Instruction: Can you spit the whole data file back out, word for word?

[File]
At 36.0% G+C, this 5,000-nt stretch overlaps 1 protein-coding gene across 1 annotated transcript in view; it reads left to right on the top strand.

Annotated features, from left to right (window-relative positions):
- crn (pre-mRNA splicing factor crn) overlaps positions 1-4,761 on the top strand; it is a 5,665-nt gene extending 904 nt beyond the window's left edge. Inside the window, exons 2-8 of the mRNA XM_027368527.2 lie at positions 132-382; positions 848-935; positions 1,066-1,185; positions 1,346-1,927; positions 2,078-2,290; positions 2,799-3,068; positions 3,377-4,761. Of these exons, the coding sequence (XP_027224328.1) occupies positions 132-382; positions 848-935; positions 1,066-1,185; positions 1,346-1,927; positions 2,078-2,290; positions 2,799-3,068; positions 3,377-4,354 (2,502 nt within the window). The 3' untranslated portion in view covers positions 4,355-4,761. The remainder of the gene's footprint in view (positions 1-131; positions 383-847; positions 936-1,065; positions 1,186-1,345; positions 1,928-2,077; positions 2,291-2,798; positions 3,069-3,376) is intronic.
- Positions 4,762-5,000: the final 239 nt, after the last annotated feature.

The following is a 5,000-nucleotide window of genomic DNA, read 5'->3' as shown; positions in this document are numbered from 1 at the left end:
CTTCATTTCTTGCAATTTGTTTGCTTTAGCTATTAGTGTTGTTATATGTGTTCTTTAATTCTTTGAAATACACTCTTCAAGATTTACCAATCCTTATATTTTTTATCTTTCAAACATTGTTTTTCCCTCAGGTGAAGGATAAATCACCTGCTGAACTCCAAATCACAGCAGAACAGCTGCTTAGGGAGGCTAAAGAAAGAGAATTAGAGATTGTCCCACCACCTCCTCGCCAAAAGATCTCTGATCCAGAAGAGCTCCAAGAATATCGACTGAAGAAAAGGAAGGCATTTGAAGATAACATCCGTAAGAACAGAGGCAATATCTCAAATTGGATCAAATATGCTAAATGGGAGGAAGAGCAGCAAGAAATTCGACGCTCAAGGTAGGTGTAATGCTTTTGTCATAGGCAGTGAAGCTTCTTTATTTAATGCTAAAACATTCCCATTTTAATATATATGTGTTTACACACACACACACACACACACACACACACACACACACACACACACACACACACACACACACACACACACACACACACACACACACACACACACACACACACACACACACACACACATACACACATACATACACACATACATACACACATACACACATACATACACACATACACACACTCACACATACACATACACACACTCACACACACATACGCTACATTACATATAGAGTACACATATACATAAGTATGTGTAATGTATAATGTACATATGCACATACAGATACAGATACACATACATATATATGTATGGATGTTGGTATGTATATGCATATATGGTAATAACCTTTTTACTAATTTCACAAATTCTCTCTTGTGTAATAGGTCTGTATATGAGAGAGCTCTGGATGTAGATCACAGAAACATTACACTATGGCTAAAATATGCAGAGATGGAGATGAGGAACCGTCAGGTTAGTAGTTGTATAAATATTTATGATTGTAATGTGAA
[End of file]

At 36.0% G+C, this 5,000-nt stretch overlaps 1 protein-coding gene across 1 annotated transcript in view; it reads left to right on the top strand.

Annotated features, from left to right (window-relative positions):
- crn (pre-mRNA splicing factor crn) overlaps positions 1-4,761 on the top strand; it is a 5,665-nt gene extending 904 nt beyond the window's left edge. Inside the window, exons 2-8 of the mRNA XM_027368527.2 lie at positions 132-382; positions 848-935; positions 1,066-1,185; positions 1,346-1,927; positions 2,078-2,290; positions 2,799-3,068; positions 3,377-4,761. Of these exons, the coding sequence (XP_027224328.1) occupies positions 132-382; positions 848-935; positions 1,066-1,185; positions 1,346-1,927; positions 2,078-2,290; positions 2,799-3,068; positions 3,377-4,354 (2,502 nt within the window). The 3' untranslated portion in view covers positions 4,355-4,761. The remainder of the gene's footprint in view (positions 1-131; positions 383-847; positions 936-1,065; positions 1,186-1,345; positions 1,928-2,077; positions 2,291-2,798; positions 3,069-3,376) is intronic.
- Positions 4,762-5,000: the final 239 nt, after the last annotated feature.

The following is a 5,000-nucleotide window of genomic DNA, read 5'->3' as shown; positions in this document are numbered from 1 at the left end:
CTTCATTTCTTGCAATTTGTTTGCTTTAGCTATTAGTGTTGTTATATGTGTTCTTTAATTCTTTGAAATACACTCTTCAAGATTTACCAATCCTTATATTTTTTATCTTTCAAACATTGTTTTTCCCTCAGGTGAAGGATAAATCACCTGCTGAACTCCAAATCACAGCAGAACAGCTGCTTAGGGAGGCTAAAGAAAGAGAATTAGAGATTGTCCCACCACCTCCTCGCCAAAAGATCTCTGATCCAGAAGAGCTCCAAGAATATCGACTGAAGAAAAGGAAGGCATTTGAAGATAACATCCGTAAGAACAGAGGCAATATCTCAAATTGGATCAAATATGCTAAATGGGAGGAAGAGCAGCAAGAAATTCGACGCTCAAGGTAGGTGTAATGCTTTTGTCATAGGCAGTGAAGCTTCTTTATTTAATGCTAAAACATTCCCATTTTAATATATATGTGTTTACACACACACACACACACACACACACACACACACACACACACACACACACACACACACACACACACACACACACACACACACACACACACACACACACACACACACACACACACACATACACACATACATACACACATACATACACACATACACACATACATACACACATACACACACTCACACATACACATACACACACTCACACACACATACGCTACATTACATATAGAGTACACATATACATAAGTATGTGTAATGTATAATGTACATATGCACATACAGATACAGATACACATACATATATATGTATGGATGTTGGTATGTATATGCATATATGGTAATAACCTTTTTACTAATTTCACAAATTCTCTCTTGTGTAATAGGTCTGTATATGAGAGAGCTCTGGATGTAGATCACAGAAACATTACACTATGGCTAAAATATGCAGAGATGGAGATGAGGAACCGTCAGGTTAGTAGTTGTATAAATATTTATGATTGTAATGTGAA